A lot of effort was put into it, but in the end a key vendor, 3Com, was acquired by Hewlett-Packard and shortly thereafter the plug was pulled on the IP telephony product. The setback, however, did not derail the overall efforts toward innovation at FIDM, which the CIO describes as taking advantage of existing resources that represent a known quantity.
“Integration, for us, goes hand in hand with innovation,” Reynolds-Lair says. “We don’t start projects that are in left field. We look at skill sets, infrastructure, what do we have, and how can we maximize it?”
In every project there is something that is known and reliable and something that is unknown. In IP telephony, the known factor was the IBM i operating system. The 3Com product was known, too, but not for running on IBM i. It was the integration of the two was the risk. In any endeavor there is a risk that not everything is going to work, but you have to look at why doesn’t it work, what are our choices, what can we do . . . there are times when you will say ‘We gave it our best shot, but now we have to move on.'”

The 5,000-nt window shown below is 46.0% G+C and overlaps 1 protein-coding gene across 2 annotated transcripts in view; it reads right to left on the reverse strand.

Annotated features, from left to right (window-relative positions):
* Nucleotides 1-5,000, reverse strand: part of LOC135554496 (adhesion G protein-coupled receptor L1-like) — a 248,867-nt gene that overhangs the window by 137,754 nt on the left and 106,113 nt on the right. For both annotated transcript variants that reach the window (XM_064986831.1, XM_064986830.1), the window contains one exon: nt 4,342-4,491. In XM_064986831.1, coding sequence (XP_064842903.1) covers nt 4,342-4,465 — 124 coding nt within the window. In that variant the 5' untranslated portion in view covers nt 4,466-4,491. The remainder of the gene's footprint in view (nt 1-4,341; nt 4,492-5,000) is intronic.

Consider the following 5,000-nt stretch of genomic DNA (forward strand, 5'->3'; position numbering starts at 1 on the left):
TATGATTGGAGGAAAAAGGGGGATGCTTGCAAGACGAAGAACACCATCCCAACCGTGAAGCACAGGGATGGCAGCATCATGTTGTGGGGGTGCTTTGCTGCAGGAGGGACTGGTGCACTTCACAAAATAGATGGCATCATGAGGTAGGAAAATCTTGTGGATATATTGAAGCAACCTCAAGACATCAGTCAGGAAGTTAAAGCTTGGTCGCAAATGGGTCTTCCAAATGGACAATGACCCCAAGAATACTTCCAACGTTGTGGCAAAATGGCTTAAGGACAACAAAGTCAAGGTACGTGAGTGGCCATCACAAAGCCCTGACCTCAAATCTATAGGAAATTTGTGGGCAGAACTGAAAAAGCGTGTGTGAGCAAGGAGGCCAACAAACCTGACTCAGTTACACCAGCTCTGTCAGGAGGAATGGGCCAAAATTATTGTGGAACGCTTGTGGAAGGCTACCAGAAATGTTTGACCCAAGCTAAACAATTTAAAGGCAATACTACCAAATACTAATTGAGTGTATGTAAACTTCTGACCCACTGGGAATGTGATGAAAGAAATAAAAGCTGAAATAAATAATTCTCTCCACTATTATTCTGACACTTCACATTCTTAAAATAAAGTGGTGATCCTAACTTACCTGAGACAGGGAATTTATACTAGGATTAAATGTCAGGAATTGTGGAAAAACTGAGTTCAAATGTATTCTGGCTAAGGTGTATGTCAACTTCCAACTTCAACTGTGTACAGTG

In more recent times, Reynolds-Lair has kept up the push for more innovation.
The school has successfully built on to its existing infrastructure of IBM i and WebSphere by paying attention to its audience–students–and finding an innovative way to engage with them using text messaging and launching LotusLive in the cloud for student emails. The main college website, FIDM.edu, was moved into a portal that uses WebSphere Content Management software.